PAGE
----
Blogs

The US Car Industry After COVID-19: What’s in Store?

JoeWirija

Whichever way you look at it, the global COVID-19 pandemic has changed our lives and our world, at least in the short term. Many supposed that the pandemic would spell the doom of many industries and regions. Hawaii, for example, has been economically sucker-punched after losing its crucial tourism trade during the year.

One industry that continues to be full of surprises, however, is the automotive industry, which continues to show strength despite recent history’s most deadly pandemic continuing to ravage the health of the entire world. In today’s piece, CarBevy, an exciting automotive startup, examined the factors behind this, and what the future might have in store for one of America’s most important industries.

 

US Car Sales Remain Strong

Given the extent and seriousness of the current COVID situation in the US and around the world, you might expect with good reason that car sales in the US would fall off a cliff. In fact, while sales numbers year-to-date are down from 2019, it is by no means a large margin. Figures published on goodcarbadcar.net indicate that the 2020 year-to-date sales number around 10.4 million. At the same point in 2019, they were sitting at 12.7 million.

In an ordinary year, this may be cause for concern, but given that there’s a virus ripping through global populations causing travel bans, emergency lockdowns, and deteriorating international relationships, it’s cause for some celebration. Among the brands listed in the goodcarbadcar.net numbers, many have been celebrating better monthly results between August and September. Tesla, however, has more reason to celebrate since its YTD numbers are sitting 65 percent higher than in 2019 — unique among all the listed brands in these numbers. Ford remains top of the pile overall in sales, selling 1.4 million units to date, but Toyota and Chevrolet are in close second and third respectively.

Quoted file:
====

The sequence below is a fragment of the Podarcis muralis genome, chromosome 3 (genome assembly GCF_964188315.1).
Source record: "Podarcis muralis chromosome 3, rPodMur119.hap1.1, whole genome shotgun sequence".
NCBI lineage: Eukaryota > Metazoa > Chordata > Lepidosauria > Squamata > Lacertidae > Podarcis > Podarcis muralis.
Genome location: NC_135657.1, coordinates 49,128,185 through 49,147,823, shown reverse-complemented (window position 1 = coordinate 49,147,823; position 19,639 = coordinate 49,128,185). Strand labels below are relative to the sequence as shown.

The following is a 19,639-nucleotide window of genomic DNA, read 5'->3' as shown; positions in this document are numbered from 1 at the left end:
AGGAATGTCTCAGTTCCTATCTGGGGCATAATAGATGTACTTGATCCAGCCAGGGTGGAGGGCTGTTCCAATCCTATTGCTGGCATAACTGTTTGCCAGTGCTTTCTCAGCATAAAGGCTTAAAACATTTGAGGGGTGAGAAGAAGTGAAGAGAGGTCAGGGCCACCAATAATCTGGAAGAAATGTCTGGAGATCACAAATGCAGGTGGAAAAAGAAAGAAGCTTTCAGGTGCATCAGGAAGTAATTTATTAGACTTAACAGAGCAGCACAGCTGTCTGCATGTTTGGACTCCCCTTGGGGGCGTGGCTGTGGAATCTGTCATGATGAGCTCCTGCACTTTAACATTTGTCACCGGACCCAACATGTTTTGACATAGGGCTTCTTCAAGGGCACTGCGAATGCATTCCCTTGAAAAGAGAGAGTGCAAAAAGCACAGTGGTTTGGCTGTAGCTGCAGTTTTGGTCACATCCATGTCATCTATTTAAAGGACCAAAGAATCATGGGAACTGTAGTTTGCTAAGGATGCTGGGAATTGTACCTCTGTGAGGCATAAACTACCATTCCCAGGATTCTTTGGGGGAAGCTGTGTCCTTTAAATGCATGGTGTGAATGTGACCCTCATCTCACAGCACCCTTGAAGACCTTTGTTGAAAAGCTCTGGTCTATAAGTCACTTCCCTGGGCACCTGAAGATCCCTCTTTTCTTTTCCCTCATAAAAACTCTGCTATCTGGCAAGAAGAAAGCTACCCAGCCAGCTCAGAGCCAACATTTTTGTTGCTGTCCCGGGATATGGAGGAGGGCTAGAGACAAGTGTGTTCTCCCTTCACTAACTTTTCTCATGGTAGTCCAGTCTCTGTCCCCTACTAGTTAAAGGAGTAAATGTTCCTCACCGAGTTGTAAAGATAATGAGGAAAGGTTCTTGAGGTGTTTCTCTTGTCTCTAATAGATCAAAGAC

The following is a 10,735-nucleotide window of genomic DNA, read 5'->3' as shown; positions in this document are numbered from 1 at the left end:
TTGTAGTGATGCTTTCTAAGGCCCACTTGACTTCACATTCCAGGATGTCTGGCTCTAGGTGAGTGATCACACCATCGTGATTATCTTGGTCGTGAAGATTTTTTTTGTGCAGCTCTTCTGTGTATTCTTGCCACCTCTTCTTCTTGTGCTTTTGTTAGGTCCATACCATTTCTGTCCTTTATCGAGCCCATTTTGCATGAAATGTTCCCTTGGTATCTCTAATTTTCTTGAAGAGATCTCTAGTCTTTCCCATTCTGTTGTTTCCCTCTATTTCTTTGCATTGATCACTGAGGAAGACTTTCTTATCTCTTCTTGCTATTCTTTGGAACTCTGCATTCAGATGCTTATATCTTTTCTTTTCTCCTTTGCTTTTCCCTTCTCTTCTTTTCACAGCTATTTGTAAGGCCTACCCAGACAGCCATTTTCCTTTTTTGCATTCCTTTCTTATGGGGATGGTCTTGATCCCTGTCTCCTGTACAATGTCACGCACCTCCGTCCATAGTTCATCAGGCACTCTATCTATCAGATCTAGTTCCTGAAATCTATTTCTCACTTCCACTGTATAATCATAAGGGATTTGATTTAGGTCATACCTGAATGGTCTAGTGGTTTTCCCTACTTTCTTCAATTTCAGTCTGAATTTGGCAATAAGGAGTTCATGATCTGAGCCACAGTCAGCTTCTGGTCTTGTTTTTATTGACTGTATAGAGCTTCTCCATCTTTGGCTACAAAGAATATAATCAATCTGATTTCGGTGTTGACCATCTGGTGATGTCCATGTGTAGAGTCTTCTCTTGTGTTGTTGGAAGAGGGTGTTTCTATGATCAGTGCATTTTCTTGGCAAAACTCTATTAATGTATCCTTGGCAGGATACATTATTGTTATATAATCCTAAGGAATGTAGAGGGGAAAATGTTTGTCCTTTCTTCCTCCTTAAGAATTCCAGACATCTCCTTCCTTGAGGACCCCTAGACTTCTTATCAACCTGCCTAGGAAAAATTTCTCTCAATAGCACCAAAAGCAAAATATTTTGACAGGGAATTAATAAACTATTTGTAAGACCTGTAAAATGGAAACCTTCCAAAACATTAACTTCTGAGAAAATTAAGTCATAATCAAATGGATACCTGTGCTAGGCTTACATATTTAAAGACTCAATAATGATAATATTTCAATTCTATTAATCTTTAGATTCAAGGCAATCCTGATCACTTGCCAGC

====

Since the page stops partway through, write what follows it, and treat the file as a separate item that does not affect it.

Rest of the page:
How Might this Crisis Create Many More New-Car Buyers

Given the extent and seriousness of the current COVID situation in the US and around the world, you might expect with good reason that car sales in the US would fall off a cliff. In fact, while sales numbers year-to-date are down from 2019, it is by no means a large margin. Figures published on goodcarbadcar.net indicate that the 2020 year-to-date sales number around 10.4 million. At the same point in 2019, they were sitting at 12.7 million.

In an ordinary year, this may be cause for concern, but given that there’s a virus ripping through global populations causing travel bans, emergency lockdowns, and deteriorating international relationships, it’s cause for some celebration. Among the brands listed in the goodcarbadcar.net numbers, many have been celebrating better monthly results between August and September. Tesla, however, has more reason to celebrate since its YTD numbers are sitting 65 percent higher than in 2019 — unique among all the listed brands in these numbers. Ford remains top of the pile overall in sales, selling 1.4 million units to date, but Toyota and Chevrolet are in close second and third respectively.

When times are tough, it seems logical that more people would turn to cheaper used cars when looking for replacements. Once again, the wider effects of COVID-19 continue to disrupt common logic and prove opposites to be true. For several reasons, the pandemic is actually creating an entirely new generation of enthusiastic new-car buyers.

The main reason is hygiene. Given reports that the novel coronavirus (SARS-CoV-2) can survive on various surfaces for much longer than people suppose, we are all of us being increasingly careful. The National Institutes of Health published information on March 17, 2020, detailing how the virus remains active and detectable on different surfaces: